MAXIM Pathfinder Overview http://maxim.gsfc.nasa.gov • Objectives • Demonstrate X-ray interferometry in space as pathfinder to full up MAXIM • Image with 100 micro-arc second resolution using a 1-2 m baseline • 1000 times improvement on Chandra • Coronae of nearby stars • Jets from black holes • Accretion disks • Two spacecraft flying in formation: • Telescope spacecraft with all the optics • 300 micro arc sec pointing control • 30 micro arc sec knowledge • “Detector spacecraft” positioned 50-500 km 10 m and laterally aligned 2 mm from Telescope spacecraft to make fringes well matched to detector pixels • Detector and optics fit within medium class launch vehicle (e.g., Delta IV H) Detector Spacecraft L=50-500 km! Optic Spacecraft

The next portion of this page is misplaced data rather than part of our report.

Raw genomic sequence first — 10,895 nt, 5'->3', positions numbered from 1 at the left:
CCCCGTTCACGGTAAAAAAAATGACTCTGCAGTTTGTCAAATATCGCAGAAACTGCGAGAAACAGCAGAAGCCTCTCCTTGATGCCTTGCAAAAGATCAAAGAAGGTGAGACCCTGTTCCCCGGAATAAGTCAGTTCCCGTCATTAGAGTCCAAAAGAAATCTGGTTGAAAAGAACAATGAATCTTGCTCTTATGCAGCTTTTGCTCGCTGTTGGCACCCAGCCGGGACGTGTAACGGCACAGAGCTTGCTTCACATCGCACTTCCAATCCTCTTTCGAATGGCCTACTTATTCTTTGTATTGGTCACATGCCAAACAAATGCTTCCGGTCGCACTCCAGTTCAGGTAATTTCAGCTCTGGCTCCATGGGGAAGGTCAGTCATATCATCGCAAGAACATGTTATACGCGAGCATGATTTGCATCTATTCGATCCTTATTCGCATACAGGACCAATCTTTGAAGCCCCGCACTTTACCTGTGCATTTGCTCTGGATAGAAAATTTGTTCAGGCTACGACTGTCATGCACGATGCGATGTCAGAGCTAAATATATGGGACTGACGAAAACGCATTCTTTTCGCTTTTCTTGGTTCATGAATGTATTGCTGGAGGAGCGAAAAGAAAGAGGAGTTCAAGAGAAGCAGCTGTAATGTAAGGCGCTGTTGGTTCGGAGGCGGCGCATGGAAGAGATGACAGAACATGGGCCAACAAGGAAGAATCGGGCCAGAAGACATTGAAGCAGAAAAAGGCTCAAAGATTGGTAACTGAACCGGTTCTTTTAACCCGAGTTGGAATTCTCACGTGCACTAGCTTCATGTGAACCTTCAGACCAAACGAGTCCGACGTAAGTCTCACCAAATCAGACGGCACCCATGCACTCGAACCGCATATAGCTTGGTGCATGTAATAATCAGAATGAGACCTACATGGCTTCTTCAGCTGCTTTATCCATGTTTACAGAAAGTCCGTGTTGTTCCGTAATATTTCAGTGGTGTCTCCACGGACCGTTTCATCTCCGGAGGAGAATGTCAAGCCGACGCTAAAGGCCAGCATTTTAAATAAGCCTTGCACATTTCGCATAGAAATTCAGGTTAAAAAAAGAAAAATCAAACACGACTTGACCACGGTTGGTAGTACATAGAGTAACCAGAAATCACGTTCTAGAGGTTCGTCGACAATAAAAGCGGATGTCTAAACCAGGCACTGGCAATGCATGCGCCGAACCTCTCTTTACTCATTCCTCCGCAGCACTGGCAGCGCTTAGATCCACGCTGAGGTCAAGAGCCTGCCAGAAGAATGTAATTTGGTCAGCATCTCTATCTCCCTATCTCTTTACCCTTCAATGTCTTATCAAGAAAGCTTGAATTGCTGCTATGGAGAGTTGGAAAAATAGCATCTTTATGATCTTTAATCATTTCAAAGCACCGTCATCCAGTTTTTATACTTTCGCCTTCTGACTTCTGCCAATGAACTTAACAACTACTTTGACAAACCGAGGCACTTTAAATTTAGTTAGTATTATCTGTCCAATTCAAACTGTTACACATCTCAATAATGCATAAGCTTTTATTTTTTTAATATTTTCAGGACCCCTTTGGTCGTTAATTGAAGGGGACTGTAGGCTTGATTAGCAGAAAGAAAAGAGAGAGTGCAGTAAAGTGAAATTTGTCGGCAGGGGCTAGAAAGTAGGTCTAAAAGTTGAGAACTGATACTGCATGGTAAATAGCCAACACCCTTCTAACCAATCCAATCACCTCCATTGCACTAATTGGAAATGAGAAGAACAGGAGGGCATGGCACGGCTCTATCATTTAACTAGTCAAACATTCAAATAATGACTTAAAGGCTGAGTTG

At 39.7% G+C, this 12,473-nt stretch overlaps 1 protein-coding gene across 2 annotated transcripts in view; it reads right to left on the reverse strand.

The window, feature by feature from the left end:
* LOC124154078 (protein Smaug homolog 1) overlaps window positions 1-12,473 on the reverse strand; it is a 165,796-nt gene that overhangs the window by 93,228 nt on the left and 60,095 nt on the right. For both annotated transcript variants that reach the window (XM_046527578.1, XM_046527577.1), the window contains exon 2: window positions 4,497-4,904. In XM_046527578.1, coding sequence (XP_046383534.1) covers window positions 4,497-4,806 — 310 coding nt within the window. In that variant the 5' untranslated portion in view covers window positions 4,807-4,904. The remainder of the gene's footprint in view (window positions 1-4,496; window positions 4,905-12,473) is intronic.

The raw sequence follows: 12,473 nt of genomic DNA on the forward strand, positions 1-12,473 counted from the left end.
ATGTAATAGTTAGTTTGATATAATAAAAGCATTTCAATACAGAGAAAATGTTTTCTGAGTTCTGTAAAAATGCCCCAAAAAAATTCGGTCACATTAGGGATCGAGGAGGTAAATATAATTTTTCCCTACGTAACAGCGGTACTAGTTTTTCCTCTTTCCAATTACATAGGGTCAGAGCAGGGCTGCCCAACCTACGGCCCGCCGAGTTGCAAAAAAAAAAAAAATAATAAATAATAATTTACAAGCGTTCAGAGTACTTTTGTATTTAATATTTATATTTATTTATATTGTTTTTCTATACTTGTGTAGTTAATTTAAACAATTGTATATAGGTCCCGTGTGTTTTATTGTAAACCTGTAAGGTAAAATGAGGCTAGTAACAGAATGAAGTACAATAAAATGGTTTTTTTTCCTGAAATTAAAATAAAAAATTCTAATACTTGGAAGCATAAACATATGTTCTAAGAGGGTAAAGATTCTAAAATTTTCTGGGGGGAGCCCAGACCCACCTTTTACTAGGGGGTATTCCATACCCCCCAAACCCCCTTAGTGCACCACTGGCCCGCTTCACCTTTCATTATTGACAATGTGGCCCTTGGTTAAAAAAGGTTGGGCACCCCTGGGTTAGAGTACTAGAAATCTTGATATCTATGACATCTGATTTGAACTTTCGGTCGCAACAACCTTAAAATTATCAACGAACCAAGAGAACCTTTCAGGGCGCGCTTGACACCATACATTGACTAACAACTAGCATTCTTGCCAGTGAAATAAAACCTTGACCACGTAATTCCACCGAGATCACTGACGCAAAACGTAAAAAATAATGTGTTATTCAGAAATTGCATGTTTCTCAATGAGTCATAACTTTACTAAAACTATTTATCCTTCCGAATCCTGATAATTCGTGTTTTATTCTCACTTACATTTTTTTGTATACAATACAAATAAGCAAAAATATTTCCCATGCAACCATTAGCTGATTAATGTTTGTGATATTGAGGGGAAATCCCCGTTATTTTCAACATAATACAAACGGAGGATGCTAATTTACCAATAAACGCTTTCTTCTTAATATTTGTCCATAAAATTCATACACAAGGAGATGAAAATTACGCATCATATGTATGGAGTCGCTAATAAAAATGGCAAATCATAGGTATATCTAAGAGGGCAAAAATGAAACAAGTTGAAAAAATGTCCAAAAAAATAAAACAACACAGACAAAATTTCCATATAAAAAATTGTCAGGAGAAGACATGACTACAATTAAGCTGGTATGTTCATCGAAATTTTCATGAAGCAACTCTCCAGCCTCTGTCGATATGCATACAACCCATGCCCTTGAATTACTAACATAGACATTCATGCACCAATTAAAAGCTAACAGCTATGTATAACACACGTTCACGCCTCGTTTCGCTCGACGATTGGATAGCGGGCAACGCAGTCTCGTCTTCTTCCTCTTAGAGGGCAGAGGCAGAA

Key Technologies for MAXIM • “Super Star Tracker” • High efficiency, reliability lasers (eg LISA ~10% efficiency, > 5year life, ~ micron wavelength, ~1 watt output power) • High precision, low drift gyroscopes (better than 1 mas/day drift eg. GP-B, superfluid gyroscopes, atomic interferometer gyroscopes ) • Thermal Mechanically Stable Telescopes (eg Quartz telescope on GP-B, ~0.1-1nm stability over ~m long structures) • Low power, light weight, ~0.1 arcsecond class star trackers (eg. N. Clark @ Langley: 2 watts, 200 gram) • formation flying sensor and initial target acquisition • Wide dynamic range propulsion (5 orders of magnitude of thrust down to ~mN) • PPTs, FEEPS, MEMS microthrusters • Light weight, flat (~2 nm figure) oblong optics.